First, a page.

- Ensure student and teacher access to the internet and necessary tools at home: Gather information on internet connectivity from school district families as part of the general school registration process. Survey teachers for home connectivity in a similar manner. Once data is compiled, analyze solutions for connectivity for those who indicate they do not have internet access. Possible solutions could include checking out hotspots or LTE-enabled devices to those in need so they can have access at home, identifying nearby public wifi networks, or installing external wifi in school outdoor areas like parking lots.
- Create an accessible and robust repair/replacement plan for now and the future: Make sure all students and staff are aware of the process for device repairs, replacements, and loaners. Quick turnaround for repaired/replaced devices is also critical. It is helpful to have a small number of extra devices that can be used as loaners when students’ regular devices are out for repair. In addition, it’s important to plan for the sustainability of the program by budgeting ahead for such factors as durable cases that effectively prevent breakage; device protection plans for repairs; and assessing and replacing devices beginning in Year 3.
- Deliver student and staff training on digital citizenship topics: It is critical that both students and teachers receive training on care and use of the hardware, responsible use of devices and apps for learning and entertainment, internet safety, and more. Schools are encouraged to use a curriculum such as Common Sense to better prepare their learners to responsibly engage with technology. Revisiting the elements of digital citizenship throughout each year will help to maintain a safe and healthy school environment.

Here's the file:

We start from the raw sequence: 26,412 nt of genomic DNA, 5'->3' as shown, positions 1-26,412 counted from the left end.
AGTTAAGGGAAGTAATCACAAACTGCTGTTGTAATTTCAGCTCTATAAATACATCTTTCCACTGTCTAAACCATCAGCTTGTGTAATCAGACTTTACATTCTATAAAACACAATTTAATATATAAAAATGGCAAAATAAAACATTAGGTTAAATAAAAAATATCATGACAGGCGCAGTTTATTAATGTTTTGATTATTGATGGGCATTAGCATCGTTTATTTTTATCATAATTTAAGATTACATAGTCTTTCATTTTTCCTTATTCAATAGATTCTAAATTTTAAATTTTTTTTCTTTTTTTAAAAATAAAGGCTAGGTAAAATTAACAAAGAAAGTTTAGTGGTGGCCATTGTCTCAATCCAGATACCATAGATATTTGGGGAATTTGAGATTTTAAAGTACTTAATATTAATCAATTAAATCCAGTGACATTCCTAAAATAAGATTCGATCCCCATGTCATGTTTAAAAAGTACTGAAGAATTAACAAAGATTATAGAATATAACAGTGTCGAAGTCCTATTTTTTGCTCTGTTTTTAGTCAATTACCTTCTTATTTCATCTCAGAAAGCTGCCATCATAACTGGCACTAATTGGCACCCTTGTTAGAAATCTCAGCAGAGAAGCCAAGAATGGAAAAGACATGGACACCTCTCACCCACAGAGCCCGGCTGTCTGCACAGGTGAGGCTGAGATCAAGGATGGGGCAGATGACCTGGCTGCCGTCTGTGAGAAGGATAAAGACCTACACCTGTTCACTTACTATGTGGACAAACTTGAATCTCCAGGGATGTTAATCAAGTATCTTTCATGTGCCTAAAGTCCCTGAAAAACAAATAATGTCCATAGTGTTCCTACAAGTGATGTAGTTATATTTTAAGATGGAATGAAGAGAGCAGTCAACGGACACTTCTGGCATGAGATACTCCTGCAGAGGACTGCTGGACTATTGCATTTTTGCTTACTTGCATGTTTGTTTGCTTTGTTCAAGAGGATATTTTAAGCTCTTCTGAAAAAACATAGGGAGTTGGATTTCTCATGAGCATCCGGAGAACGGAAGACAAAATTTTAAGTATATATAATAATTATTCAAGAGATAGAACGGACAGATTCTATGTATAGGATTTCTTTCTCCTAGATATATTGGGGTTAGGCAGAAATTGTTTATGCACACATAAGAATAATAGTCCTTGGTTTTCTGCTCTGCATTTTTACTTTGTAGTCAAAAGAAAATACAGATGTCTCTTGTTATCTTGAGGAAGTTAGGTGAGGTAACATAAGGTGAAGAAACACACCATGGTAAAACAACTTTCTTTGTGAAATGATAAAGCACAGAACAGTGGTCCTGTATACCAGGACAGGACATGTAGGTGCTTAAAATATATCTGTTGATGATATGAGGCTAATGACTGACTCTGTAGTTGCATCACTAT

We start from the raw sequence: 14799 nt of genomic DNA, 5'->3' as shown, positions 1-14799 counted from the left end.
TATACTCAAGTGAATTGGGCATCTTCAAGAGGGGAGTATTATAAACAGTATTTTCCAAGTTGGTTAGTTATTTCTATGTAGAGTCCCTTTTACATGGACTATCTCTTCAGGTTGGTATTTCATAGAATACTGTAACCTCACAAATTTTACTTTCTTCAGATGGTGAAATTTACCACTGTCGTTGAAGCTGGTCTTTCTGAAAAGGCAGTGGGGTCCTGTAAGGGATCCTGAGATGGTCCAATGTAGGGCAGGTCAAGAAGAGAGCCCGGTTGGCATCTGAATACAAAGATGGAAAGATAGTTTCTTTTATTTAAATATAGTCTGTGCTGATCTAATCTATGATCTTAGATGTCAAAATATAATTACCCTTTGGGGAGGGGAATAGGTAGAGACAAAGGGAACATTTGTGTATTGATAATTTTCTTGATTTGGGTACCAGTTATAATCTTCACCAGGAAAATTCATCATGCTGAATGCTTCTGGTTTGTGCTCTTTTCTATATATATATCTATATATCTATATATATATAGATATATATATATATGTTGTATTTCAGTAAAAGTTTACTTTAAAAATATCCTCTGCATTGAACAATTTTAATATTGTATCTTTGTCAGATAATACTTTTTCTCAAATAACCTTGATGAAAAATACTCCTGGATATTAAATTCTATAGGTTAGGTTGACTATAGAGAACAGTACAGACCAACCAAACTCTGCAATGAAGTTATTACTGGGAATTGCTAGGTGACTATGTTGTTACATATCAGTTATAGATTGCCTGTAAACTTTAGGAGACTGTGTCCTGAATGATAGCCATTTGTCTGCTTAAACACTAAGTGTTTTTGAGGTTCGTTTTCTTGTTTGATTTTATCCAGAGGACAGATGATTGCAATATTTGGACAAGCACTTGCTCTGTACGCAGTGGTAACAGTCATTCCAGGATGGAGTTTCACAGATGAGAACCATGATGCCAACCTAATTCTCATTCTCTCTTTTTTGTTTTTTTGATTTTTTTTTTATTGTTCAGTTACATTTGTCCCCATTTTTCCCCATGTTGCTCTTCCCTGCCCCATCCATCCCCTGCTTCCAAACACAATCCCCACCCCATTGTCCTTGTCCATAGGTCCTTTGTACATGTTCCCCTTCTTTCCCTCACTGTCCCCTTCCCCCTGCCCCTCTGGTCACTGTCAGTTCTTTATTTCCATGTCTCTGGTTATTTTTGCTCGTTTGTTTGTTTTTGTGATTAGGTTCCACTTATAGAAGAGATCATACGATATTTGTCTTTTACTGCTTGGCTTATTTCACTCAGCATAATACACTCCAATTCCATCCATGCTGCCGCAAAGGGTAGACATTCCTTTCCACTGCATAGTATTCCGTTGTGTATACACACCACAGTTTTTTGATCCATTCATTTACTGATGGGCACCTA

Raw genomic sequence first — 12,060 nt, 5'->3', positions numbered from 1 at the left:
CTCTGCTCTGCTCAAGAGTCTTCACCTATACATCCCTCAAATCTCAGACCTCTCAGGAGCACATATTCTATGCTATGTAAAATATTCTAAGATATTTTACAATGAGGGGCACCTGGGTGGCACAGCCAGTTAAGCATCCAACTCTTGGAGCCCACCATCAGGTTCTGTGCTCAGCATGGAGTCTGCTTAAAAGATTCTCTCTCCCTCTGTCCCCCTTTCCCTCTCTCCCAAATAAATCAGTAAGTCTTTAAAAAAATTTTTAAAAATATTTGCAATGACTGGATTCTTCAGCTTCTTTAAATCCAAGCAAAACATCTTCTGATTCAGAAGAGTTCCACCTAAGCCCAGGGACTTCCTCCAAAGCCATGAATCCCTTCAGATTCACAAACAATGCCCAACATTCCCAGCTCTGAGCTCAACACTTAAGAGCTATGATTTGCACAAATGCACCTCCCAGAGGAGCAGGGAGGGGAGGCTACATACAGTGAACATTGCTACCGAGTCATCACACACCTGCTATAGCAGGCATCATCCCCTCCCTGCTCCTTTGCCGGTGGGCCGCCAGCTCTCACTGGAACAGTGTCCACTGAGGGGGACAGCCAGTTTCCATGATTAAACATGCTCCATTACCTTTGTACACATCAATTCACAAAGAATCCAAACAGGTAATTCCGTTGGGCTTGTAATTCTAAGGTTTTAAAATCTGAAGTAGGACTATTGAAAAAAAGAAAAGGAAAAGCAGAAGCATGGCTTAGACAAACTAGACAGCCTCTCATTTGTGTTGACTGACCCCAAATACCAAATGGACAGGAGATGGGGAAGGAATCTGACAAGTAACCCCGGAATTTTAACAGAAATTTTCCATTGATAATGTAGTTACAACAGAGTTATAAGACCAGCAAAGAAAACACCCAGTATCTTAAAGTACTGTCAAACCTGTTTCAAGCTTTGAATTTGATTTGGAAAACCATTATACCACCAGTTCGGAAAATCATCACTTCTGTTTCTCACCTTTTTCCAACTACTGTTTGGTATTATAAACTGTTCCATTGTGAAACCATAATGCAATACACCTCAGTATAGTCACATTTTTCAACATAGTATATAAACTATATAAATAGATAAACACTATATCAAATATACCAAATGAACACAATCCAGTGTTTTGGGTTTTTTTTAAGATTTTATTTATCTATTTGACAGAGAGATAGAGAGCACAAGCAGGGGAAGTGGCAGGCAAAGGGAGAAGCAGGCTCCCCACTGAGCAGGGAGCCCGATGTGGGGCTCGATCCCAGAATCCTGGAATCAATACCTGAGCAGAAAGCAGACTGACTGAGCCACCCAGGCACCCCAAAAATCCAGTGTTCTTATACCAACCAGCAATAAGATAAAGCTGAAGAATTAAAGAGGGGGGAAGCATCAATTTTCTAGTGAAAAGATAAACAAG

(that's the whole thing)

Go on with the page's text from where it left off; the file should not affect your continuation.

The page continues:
- Form a student tech team to help with first-tier device issues: With some training from the district IT team or other knowledgeable professionals, a team of students can assess devices that are not working to determine whether they can be reset or repaired in the building (which tech team members often can do) or whether the device needs to be sent out for repair or replacement. Student tech teams not only play a critical role in keeping devices working, but they provide leadership opportunities for students within their school community as advocates for good practices and tech skills with devices.
- Designate an IT point of contact within the school: Having someone in each building designated as the site-based IT manager helps to ensure smooth systems in managing and maintaining devices. This person can work with the tech team, help manage inventory, oversee the loaner device system, and coordinate with the district IT staff to repair or replace lost and broken devices quickly.
During the COVID-19 pandemic, many schools used their student tech team as IT support for students and teachers who were navigating virtual learning. A VILS middle school in South Florida assigned each tech team member to two teachers to assist with troubleshooting technology issues, like connecting to WiFi and using other distance learning apps. The tech team also hosted tutorials on video-conferencing platforms for the school community. Prior to school shutdowns, students on the tech team showed teachers how to use tools to record and share lessons to prepare them for distance learning. “This group is really instrumental for our school,” the school’s principal said.
Zucker, A. (2004). Developing a research agenda for ubiquitous computing in schools. Journal of Educational Computing Research, 30(4), 371-386.
Penuel, W. R. (2006). Implementation and effects of one-to-one computing initiatives: A research synthesis. Journal of research on technology in education, 38(3), 329-348.
US Department of Education. (2017). Reimagining the role of technology in education: 2017 National Education Technology Plan update. Office of Educational Technology. Washington, D.C.
KewalRamani, A., Zhang, J., Wang, X., Rathbun, A., Corcoran, L., Diliberti, M., & Zhang, J. (2018). Student Access to Digital Learning Resources outside of the Classroom. NCES 2017-098. National Center for Education Statistics.